Over at Lutheran Surrealism, Kirby posits that:
Art is a personal dialogue with God.
It's a fine idea. Perhaps finer than he intends.
Humans are, by nature, observers--"pattern makers" as Grendel calls them. So when we see art--that result of a dialogue between the artist and God we impose a pattern upon it.
This pattern becomes our experience of the art.
It's been said that art is in fact a conversation between the audience and the artist mediated through the artifact.
I think, though, that this discounts the importance of the artist in creating the artifact in the first place.
I'll be one of the ones leading the charge to tell you that, once the artifact exists, the artist wanes in importance, approaching insignificance--but it is the height of ignorance to claim the artist is never important--or rather is not of primary importance.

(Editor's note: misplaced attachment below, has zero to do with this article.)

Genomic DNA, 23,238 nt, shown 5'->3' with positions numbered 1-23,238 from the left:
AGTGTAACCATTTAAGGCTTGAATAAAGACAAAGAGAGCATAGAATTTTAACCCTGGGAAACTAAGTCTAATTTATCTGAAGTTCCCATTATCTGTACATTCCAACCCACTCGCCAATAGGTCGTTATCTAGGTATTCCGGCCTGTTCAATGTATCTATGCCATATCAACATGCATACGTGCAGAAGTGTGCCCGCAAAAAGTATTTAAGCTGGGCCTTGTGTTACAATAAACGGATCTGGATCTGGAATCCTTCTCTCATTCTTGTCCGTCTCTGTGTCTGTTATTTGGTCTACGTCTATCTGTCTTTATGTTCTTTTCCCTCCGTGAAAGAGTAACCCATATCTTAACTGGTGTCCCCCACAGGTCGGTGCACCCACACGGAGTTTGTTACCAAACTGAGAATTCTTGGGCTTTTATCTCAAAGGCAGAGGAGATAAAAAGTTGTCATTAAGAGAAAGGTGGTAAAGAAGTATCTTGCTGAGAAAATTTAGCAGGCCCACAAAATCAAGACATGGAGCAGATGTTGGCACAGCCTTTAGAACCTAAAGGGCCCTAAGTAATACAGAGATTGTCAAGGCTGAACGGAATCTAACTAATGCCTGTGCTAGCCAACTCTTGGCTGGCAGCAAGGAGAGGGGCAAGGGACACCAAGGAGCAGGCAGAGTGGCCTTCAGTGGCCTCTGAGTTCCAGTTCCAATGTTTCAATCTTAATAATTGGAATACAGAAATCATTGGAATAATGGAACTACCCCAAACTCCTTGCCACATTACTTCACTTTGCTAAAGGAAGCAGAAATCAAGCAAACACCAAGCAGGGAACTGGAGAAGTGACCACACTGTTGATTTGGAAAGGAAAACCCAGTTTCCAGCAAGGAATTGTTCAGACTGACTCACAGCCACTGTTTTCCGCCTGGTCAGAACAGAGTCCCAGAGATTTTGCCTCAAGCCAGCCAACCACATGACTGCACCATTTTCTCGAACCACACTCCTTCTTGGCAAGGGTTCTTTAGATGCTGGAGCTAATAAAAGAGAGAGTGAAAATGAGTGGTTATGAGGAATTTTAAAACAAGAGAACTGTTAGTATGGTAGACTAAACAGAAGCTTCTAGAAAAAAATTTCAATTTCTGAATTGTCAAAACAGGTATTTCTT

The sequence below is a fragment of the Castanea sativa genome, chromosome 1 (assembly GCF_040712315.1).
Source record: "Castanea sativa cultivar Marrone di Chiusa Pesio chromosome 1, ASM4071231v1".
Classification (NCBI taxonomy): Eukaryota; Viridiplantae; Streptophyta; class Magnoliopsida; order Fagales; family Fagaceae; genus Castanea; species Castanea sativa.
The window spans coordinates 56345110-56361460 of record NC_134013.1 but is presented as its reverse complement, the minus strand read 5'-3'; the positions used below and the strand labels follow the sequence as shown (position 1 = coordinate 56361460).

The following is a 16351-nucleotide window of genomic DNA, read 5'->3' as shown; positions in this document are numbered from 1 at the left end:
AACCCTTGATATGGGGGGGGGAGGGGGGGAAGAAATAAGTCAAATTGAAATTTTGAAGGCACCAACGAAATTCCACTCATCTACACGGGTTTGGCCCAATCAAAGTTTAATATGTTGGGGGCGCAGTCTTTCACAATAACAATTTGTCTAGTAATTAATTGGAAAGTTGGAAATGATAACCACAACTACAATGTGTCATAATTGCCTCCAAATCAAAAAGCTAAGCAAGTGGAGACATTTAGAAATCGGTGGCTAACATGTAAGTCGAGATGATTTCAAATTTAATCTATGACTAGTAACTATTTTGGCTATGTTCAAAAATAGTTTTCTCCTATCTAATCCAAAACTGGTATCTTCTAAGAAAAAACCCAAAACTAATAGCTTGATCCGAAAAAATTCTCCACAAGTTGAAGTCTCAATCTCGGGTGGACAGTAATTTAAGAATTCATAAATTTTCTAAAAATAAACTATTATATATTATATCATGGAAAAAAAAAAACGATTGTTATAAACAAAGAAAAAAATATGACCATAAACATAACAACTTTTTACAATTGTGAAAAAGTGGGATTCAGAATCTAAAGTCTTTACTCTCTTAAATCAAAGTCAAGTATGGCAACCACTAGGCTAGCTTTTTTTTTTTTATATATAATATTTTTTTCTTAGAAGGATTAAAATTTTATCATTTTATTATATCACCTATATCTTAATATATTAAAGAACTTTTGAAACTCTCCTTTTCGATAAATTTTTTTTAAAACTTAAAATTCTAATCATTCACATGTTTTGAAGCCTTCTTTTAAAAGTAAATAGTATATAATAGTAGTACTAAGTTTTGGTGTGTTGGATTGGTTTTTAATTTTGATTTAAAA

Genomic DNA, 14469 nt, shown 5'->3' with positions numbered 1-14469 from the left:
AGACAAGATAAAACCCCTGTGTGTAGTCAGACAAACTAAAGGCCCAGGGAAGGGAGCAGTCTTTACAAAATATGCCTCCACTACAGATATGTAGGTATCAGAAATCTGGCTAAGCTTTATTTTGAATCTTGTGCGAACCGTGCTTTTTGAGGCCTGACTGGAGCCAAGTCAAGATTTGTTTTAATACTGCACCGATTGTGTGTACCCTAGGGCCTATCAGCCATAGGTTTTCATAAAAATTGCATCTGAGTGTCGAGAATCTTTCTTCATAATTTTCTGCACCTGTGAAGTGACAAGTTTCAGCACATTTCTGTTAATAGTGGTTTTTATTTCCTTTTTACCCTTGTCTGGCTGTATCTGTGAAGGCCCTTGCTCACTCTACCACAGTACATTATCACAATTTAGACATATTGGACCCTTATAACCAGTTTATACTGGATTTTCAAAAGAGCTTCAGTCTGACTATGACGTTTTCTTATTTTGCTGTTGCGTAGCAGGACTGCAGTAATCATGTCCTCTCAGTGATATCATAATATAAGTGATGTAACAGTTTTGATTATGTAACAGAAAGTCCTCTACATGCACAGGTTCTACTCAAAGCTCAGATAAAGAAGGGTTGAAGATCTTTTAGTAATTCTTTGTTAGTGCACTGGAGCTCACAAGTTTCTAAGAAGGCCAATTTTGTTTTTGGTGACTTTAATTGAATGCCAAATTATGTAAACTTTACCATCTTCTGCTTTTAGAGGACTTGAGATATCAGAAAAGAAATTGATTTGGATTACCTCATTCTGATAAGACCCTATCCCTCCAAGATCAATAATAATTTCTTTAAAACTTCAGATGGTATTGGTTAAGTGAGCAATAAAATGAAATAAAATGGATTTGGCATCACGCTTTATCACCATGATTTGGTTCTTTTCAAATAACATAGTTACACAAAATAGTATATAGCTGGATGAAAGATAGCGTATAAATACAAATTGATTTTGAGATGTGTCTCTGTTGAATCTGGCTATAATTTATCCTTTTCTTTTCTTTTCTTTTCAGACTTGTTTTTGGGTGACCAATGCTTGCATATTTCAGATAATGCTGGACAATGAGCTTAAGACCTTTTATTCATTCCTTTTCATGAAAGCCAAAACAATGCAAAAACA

So that conversation with God is the spark. The reception of the inspiration from the muse. Art is born.
Then the artifact exists. If it finds and audience it becomes a second art--the art of communication between humans.
Between the divine and the human to between humans is the distilled story of creation--renewed each time an artist lifts his chisel, his keyboard, his paintbrush, his bow, his pen.
Monday, October 10, 2011
Posted by G. M. Palmer at 11:28 AM